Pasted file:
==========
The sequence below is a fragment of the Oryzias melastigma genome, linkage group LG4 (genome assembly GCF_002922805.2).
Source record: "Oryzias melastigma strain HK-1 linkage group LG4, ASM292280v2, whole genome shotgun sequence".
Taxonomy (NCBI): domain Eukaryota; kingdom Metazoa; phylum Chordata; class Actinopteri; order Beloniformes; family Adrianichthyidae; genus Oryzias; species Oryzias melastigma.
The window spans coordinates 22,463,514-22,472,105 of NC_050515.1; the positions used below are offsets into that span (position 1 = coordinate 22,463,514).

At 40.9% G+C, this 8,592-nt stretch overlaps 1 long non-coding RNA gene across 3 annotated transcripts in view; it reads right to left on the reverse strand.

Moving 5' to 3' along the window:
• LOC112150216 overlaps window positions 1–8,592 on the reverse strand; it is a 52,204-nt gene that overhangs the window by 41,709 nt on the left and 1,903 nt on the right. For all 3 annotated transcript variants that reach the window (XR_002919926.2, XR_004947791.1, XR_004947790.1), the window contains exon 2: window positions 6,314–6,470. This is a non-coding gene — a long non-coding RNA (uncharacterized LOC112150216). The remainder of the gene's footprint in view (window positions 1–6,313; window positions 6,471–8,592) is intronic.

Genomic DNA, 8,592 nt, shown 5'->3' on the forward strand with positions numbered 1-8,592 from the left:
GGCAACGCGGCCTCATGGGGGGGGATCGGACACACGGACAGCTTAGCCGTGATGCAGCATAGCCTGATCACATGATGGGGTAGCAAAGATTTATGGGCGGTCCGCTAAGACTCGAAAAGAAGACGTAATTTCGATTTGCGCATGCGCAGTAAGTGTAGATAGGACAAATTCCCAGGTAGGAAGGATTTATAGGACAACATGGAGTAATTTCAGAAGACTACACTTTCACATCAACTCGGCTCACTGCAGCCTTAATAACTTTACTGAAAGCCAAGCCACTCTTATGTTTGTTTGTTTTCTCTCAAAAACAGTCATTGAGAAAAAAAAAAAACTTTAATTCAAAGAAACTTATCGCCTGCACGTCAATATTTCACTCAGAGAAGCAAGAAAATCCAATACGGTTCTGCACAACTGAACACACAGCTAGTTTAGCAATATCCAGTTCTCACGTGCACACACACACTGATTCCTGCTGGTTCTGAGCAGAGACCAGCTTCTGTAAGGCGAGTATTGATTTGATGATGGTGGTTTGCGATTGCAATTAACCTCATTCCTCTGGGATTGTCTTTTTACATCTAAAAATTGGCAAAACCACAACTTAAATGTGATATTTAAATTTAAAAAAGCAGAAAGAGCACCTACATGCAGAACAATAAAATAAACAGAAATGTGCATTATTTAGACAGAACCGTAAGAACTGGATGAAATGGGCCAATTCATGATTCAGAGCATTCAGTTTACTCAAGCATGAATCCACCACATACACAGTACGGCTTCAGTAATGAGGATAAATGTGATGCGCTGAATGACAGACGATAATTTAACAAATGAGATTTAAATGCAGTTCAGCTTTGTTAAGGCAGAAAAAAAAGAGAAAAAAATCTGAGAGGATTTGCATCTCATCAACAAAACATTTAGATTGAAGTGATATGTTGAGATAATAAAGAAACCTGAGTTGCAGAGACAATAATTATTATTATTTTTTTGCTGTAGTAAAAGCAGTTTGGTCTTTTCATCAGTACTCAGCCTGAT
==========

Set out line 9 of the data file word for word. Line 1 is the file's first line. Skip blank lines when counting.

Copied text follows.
GGCAACGCGGCCTCATGGGGGGGGATCGGACACACGGACAGCTTAGCCGTGATGCAGCATAGCCTGATCACATGATGGGGTAGCAAAGATTTATGGGCGGTCCGCTAAGACTCGAAAAGAAGACGTAATTTCGATTTGCGCATGCGCAGTAAGTGTAGATAGGACAAATTCCCAGGTAGGAAGGATTTATAGGACAACATGGAGTAATTTCAGAAGACTACACTTTCACATCAACTCGGCTCACTGCAGCCTTAATAACTTTACTGAAAGCCAAGCCACTCTTATGTTTGTTTGTTTTCTCTCAAAAACAGTCATTGAGAAAAAAAAAAAACTTTAATTCAAAGAAACTTATCGCCTGCACGTCAATATTTCACTCAGAGAAGCAAGAAAATCCAATACGGTTCTGCACAACTGAACACACAGCTAGTTTAGCAATATCCAGTTCTCACGTGCACACACACACTGATTCCTGCTGGTTCTGAGCAGAGACCAGCTTCTGTAAGGCGAGTATTGATTTGATGATGGTGGTTTGCGATTGCAATTAACCTCATTCCTCTGGGATTGTCTTTTTACATCTAAAAATTGGCAAAACCACAACTTAAATGTGATATTTAAATTTAAAAAAGCAGAAAGAGCACCTACATGCAGAACAATAAAATAAACAGAAATGTGCATTATTTAGACAGAACCGTAAGAACTGGATGAAATGGGCCAATTCATGATTCAGAGCATTCAGTTTACTCAAGCATGAATCCACCACATACACAGTACGGCTTCAGTAATGAGGATAAATGTGATGCGCTGAATGACAGACGATAATTTAACAAATGAGATTTAAATGCAGTTCAGCTTTGTTAAGGCAGAAAAAAAAGAGAAAAAAATCTGAGAGGATTTGCATCTCATCAACAAAACATTTAGATTGAAGTGATATGTTGAGATAATAAAGAAACCTGAGTTGCAGAGACAATAATTATTATTATTTTTTTGCTGTAGTAAAAGCAGTTTGGTCTTTTCATCAGTACTCAGCCTGAT